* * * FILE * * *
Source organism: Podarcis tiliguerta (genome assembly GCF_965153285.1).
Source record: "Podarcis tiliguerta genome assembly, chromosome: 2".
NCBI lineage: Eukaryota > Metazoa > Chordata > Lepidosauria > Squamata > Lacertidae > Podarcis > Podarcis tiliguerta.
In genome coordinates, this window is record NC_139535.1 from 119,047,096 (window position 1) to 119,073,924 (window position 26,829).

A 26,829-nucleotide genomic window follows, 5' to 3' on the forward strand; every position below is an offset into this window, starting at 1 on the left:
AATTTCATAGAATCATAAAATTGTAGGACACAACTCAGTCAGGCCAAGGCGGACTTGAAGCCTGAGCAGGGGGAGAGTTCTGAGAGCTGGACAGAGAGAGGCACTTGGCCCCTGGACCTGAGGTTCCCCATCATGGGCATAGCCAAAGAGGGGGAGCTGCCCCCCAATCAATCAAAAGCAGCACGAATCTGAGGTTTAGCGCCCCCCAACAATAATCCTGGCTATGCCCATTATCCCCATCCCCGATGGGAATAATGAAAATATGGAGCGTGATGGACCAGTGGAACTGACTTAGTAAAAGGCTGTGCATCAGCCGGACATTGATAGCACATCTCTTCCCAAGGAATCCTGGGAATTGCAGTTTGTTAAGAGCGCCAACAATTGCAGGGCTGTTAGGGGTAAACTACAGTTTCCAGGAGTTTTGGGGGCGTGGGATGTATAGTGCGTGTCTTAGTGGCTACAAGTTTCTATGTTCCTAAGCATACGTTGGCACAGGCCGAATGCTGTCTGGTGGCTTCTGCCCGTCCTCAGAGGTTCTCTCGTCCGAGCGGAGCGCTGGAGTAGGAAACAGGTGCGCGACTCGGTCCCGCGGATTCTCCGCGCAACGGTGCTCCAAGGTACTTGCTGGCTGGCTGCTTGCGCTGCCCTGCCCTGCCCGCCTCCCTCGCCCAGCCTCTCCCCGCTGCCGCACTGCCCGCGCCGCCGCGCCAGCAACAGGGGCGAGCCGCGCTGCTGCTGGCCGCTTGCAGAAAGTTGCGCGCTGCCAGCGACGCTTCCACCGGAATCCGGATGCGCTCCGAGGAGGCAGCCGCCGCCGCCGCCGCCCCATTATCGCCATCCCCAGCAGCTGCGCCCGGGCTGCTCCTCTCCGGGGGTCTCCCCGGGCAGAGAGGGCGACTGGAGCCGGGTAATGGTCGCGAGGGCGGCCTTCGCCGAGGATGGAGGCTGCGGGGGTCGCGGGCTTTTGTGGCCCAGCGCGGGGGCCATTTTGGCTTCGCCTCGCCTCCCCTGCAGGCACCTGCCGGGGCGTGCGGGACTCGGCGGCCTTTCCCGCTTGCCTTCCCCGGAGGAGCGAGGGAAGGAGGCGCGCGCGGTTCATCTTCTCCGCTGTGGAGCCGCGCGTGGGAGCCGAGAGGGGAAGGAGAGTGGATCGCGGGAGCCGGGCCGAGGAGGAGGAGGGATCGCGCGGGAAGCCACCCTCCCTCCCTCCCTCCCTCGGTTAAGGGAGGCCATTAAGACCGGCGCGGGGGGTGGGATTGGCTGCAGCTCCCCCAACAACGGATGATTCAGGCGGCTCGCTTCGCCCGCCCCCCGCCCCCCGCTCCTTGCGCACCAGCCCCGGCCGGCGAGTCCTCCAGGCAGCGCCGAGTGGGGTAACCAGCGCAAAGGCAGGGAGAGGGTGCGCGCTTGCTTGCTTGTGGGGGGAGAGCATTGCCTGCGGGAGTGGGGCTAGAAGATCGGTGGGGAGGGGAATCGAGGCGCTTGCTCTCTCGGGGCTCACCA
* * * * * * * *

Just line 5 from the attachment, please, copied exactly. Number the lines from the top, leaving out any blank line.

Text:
A 26,829-nucleotide genomic window follows, 5' to 3' on the forward strand; every position below is an offset into this window, starting at 1 on the left: